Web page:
Figure 2. Reduction of a ﬁberless adenoviral genome in the library. (A) Appearance of CPE in 633 cells infected with AdΔF-DsRed. The 293, 293-Cre, and 633 cells were infected with AdΔCAR-WT and AdΔF-DsRed at a MOI of 1. The appearance of DsRed+ CPE was examined under ﬂuorescent microscopy at day 3 after the infection in AdΔF-DsRed-infected cells, while CPE was examined in 293 and 293Cre cells under light microscopy at day 7 after the infection in AdΔCAR-WT-infected cells (upper panel). DsRed+ cells in 293, 293Cre, and 633 cells 3 days after the infection of AdΔF-DsRed (lower panel). (B) The reduction of a ﬁberless adenoviral genome during the expansion of the library. The 293 cells were infected with the 1st generation of the adenovirus library generated by the original method. Four days later, the cells were harvested, and the 293 cells were reinfected with CVL. This reinfection was repeated three times. DNA was extracted from each CVL and subjected to PCR analysis for the detection of an adenovirus library and AdMLΔF (left panel). The intensity of the PCR band of AdMLΔF was analyzed by densitometry and was compared with that of the adenovirus library in 1st, 3rd, and 4th seeds (right panel).
Figure 3. Making of Cre recombinase-expressing 293 cells. (A) Functional assay of Cre activity. In the plox-DsRed-lox-EGFP plasmidtransfected cells, Cre-lox reaction deletes the DsRed gene and expresses the EGFP gene. (B) Expression of Cre recombinase mRNA in a selected 293-Cre clone. Total RNA was isolated from 293-Cre2 cells and subjected to RT-PCR analysis.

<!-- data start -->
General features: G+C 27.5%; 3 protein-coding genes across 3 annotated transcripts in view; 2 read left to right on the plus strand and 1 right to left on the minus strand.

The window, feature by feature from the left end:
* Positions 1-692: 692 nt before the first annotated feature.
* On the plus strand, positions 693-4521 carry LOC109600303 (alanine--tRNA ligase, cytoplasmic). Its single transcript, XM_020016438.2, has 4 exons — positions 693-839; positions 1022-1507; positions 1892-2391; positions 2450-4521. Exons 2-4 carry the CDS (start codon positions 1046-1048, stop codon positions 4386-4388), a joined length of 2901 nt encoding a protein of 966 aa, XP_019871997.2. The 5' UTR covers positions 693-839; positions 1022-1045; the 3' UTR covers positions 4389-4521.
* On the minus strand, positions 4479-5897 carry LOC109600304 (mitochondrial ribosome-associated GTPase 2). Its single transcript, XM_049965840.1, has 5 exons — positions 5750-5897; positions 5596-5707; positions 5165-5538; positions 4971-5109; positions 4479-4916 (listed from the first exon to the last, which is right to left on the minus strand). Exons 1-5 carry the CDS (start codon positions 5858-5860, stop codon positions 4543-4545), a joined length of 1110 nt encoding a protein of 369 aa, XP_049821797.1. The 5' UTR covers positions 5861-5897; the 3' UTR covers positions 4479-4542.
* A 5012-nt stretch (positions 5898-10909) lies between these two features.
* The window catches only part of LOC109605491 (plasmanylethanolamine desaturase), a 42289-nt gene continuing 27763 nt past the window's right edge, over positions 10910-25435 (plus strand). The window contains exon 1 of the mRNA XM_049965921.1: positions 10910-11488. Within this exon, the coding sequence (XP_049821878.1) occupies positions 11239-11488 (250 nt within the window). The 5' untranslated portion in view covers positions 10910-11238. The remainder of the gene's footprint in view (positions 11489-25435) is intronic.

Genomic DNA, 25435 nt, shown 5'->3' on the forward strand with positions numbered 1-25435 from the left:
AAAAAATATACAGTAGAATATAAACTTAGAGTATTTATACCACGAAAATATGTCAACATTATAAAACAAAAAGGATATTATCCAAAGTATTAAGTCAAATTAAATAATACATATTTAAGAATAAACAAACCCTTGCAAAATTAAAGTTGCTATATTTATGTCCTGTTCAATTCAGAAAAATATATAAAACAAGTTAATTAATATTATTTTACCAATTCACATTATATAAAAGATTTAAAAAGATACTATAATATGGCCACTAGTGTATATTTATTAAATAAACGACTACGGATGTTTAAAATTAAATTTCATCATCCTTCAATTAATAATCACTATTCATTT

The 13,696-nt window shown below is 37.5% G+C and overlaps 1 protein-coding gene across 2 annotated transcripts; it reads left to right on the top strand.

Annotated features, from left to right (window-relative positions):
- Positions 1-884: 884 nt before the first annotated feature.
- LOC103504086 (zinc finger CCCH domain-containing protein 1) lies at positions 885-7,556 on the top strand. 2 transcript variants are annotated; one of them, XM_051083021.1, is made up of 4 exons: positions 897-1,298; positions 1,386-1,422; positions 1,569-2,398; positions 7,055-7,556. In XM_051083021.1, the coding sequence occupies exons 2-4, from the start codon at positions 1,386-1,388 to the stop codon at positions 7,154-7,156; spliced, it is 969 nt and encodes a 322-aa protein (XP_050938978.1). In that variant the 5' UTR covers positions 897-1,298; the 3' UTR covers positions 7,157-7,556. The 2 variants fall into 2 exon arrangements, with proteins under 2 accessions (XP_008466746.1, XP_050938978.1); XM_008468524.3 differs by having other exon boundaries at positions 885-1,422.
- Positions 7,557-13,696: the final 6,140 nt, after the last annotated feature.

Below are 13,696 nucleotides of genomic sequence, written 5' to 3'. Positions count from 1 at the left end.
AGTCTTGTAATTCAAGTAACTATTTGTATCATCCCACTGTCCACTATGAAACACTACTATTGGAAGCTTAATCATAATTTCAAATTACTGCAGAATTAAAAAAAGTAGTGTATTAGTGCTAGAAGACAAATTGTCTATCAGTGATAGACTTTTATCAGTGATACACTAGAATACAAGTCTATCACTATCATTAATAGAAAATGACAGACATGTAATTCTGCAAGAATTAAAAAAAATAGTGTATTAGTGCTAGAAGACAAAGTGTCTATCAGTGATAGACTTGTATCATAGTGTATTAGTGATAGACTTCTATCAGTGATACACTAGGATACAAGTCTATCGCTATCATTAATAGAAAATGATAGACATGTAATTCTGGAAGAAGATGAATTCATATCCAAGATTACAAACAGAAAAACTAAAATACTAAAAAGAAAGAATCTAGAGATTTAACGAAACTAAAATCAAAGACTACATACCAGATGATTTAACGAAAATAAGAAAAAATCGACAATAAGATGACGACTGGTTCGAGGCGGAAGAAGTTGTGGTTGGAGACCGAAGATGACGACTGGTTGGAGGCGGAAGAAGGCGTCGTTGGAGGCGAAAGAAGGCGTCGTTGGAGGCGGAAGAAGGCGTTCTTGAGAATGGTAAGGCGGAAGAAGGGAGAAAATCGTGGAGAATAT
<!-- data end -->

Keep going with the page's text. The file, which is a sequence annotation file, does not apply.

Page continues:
panel). In all ﬁve clones, the plasmid transfection showed many EGFP+ cells, indicating that Cre recombinase recognized the loxP sites of the plasmid and recombined the DNA within the cells, whereas the plasmid showed the expression of DsRed but not the EGFP gene in the parental 293 cells. We selected a 293Cre clone (293-Cre2) among the ﬁve clones, one that showed the highest number of EGFP+ cells after the plasmid transfection (Figure 3A lower panel). The expression of Cre mRNA in the selected clone was conﬁrmed by the reverse transcription (RT)-PCR method (Figure 3B). Eﬃciency of Adenovirus Production by the Novel Method. To examine whether the peptide displaying adenovirus library can be constructed by the novel method with the ﬁberless adenoviral genome DNA and in-cell Cre recombination, 293-Cre2 cells were cotransfected with a DNATPC of AdMLΔF and a pBHI-EGFP-lib in a 6-well dish. The adenoviral CPE appeared, and the cells were harvested 10 days after the transfection. The reinfection of the ﬁrst seed CVL showed many EGFP+ cells in the 293 cells, indicating that the adenovirus library was eﬃciently generated by the novel method.
between a ﬁber-modiﬁed plasmid library (pBHI-EGFP-lib) and DNA-TPC (AdMLΔF) in the producer 293 cells. Reduction of a Fiberless Adenovirus Genome in the Library. To examine whether the use of DNA-TPC prepared from AdMLΔF is able to reduce the defective adenovirus displaying no peptide in the process of library expansion, the CVL of the adenovirus library was subjected to three more rounds of reinfection in 293 cells. During the sequential reinfections of CVL, the PCR band of the ﬁberless adenovirus genome was obviously reduced (Figure 2B left). The densitometry showed that the amount of ﬁberless adenovirus was decreased until less than 5% in the fourth round of library seed (Figure 2B right). Generation of Cre-Expressing 293 Cells. To simplify the steps to generate an adenovirus library, we made Creexpressing 293 cells. The cDNA of Cre recombinase was transduced in 293 cells by a retrovirus vector, and ﬁve colonies were picked up after G418 selection. To select the clone with higher activity of Cre recombinase, ﬁve clones were transfected 1072